Fine Print: NJEA PAC’s Report Shows Union Sharing Wealth with Candidates

Teachers union lists $1.4 million in spending, most of it for hot legislative campaigns and counties

Vince Giordano, executive director of the NJEA.
What it is: The New Jersey Education Association Political Action Committee (NJEA PAC) last week filed its latest Receipts and Expenditures Quarterly Report with the New Jersey Election Law Enforcement Commission. It covers spending by the union’s political arm on the November 5 gubernatorial and legislative elections.

What it means: The 31-page report shows how NJEA PAC spreads its wealth to more than 100 different organizations with a stake in the 2013 elections, be it for individual candidates or tickets or for county and state party apparatus. It is the most that the NJEA PAC has spent at this point in a state election, said the union’s director, reflective of the union’s investment in the race not just for governor but also the Legislature. The list is predominantly Democratic, including Democratic gubernatorial candidate Barbara Buono, but the NJEA includes a few Republicans in its largesse.

The totals: The NJEA PAC lists $1,439,772.32 in expenditures and another $353,424.19 in the bank. Of the total, $1.2 million went to legislative candidates or committees.

What it’s not: The report is a fraction of the NJEA’s overall spending thus far, with nearly $6 million paid out by its Super PAC, Garden State Forward, much of it to the benefit Buono, the Democratic challenger to Gov. Chris Christie.

Quote: “We are all in this year, as much as we have ever been,” said Vince Giordano, the executive director of the NJEA. “I don’t think that should surprise anyone.”

Where it comes from: The money in the NJEA PAC comes out of voluntary contributions from the union’s 200,000 members. It is not derived from dues. The Super PAC, however, is funded from dues.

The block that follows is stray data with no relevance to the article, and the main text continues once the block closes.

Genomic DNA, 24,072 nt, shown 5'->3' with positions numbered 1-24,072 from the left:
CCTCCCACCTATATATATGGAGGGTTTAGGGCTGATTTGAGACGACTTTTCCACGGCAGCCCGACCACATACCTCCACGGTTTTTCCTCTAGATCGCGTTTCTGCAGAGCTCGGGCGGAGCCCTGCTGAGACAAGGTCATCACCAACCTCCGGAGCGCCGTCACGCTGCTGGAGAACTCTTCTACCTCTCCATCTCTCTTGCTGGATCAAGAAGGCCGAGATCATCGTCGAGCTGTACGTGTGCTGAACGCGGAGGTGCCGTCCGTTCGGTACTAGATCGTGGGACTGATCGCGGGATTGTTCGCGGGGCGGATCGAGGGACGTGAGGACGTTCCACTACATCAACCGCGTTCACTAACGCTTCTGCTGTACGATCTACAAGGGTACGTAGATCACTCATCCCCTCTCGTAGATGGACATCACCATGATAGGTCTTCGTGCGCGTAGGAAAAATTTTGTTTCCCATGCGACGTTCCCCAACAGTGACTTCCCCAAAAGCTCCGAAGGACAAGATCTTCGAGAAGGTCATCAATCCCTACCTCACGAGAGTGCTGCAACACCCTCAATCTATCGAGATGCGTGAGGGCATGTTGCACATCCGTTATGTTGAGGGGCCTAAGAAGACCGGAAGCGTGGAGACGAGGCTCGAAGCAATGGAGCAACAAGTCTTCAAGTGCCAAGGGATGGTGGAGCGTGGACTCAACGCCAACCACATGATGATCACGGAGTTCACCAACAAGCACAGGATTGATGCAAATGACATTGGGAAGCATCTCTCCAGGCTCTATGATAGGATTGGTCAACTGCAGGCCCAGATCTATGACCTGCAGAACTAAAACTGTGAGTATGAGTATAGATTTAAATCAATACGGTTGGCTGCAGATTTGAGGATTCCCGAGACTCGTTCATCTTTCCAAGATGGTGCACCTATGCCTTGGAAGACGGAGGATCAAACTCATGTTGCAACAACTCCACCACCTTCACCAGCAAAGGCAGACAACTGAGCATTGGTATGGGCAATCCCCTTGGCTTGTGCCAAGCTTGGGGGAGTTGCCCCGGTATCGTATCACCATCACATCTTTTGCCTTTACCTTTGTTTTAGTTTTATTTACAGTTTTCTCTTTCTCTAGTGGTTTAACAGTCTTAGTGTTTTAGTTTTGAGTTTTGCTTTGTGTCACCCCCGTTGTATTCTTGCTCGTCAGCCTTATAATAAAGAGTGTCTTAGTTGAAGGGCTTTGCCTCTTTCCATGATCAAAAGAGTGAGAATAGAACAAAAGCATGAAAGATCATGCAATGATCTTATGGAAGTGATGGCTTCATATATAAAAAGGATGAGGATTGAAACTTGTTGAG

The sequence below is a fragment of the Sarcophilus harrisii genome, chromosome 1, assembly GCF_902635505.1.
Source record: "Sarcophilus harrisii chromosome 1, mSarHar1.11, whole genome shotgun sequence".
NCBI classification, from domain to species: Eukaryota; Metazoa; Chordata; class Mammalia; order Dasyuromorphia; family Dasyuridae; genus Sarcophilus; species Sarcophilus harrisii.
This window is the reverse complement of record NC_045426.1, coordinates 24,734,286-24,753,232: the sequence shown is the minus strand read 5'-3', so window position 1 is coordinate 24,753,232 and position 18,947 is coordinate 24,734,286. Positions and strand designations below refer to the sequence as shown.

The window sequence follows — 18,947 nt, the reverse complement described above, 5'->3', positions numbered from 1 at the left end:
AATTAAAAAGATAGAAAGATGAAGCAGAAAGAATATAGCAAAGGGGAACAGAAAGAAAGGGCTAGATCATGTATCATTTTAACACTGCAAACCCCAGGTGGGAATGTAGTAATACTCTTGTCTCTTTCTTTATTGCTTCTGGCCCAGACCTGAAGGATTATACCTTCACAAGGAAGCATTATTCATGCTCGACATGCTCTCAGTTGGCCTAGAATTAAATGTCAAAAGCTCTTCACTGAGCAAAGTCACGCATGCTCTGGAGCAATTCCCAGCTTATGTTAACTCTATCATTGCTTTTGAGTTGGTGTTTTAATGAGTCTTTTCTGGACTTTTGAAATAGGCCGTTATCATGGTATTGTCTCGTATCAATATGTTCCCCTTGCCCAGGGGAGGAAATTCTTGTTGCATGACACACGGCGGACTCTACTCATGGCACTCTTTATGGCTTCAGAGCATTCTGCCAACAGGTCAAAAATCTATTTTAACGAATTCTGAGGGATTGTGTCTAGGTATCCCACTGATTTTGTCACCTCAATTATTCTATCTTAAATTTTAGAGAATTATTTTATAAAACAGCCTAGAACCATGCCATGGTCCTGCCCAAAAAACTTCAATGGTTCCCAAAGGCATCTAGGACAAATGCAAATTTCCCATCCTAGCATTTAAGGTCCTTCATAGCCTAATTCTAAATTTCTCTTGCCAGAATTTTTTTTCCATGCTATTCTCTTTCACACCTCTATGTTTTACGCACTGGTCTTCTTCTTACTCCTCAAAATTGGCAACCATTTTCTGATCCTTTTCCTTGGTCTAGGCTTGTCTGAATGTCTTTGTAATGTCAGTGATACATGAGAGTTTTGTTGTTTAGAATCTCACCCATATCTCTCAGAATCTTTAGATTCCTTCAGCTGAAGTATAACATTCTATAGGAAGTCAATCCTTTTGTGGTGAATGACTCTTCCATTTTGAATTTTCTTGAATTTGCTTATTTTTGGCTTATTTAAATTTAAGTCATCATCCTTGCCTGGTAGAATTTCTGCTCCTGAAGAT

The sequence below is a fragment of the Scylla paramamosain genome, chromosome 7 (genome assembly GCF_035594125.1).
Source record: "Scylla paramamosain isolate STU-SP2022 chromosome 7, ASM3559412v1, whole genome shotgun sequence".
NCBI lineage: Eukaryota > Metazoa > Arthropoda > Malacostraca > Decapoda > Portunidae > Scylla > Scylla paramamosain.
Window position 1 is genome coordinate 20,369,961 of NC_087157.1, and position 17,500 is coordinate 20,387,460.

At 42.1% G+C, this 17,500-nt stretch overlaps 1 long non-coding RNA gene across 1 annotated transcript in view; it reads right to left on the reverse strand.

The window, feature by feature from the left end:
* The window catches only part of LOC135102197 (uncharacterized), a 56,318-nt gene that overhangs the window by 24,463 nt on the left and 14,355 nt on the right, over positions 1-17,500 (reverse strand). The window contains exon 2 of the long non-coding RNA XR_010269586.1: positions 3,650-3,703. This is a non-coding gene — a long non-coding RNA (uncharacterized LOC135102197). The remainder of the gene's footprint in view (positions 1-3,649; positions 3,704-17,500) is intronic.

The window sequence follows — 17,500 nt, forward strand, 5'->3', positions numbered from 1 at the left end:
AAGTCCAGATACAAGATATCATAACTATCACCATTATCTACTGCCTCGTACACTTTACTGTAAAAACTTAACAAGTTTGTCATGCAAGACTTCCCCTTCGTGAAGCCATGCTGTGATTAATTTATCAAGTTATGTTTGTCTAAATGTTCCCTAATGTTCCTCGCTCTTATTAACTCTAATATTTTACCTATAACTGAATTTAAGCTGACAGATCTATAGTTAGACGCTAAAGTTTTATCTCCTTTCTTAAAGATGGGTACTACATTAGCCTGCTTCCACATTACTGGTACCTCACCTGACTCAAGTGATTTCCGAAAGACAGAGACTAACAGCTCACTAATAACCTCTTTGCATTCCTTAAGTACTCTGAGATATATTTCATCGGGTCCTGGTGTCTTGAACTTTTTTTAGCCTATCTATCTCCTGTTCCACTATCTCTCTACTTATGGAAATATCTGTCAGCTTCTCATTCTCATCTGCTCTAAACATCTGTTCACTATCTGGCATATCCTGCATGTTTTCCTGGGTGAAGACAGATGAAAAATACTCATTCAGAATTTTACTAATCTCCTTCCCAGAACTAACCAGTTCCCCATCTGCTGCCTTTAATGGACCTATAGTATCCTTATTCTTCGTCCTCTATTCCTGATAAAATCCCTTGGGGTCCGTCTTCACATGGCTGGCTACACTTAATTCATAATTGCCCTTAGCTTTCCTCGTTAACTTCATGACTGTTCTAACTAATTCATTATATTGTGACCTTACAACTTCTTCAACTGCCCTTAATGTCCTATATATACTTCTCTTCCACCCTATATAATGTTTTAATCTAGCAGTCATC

As much about the Legislature: With Buono trailing Christie badly in the polls, the NJEA is focusing on at least retaining the Democratic majority in the Senate and Assembly. “In many ways, just as important is protecting the Legislature,” he said.

A last hurrah: After 43 years in the union, Giordano is stepping down as director of the NJEA on December 1, and one of his last acts is managing the NJEA’s PAC. The union’s government relations chief, Ginger Gold Schnitzer, would normally oversee it, but she is running the Super PAC. That leaves Giordano the final say in determining who the PAC contributes to and how much. “I have gotten more involved in the politics than ever before, and certainly met a lot of interesting people,” Giordano said. “It’s definitely been an interesting experience.”

Largest sum: The biggest individual contributions are $25,000 each to Bergen, Cape May, Essex, Passaic, and Mercer counties’ respective Democratic organizations. After that, the maximum $24,600 was contributed to the joint committees of two campaigns critical to the NJEA: the Democratic ticket led by state Sen. Jeff Van Drew in the hotly contested 1st District, and that of Marie Corfield, the NJEA-backed teacher running for Assembly in the 16th.

Republicans, too: There’s a handful of Republican incumbents on the NJEA’s endorsement list, including members of the Senate education committee and the GOP’s leadership. They include Senate Republican Leader Thomas Kean Jr. ($6,000), Sen. Diane Allen ($5,500), and Assembly Republican Leader John Bramnick ($6,000).

Three weeks to go: This is, of course, not the end of the NJEA’s contribution to the campaigns, with both bountiful dollars and manpower still available. “We will be making more contributions,” Giordano said. The next and final campaign finance report comes after the election.

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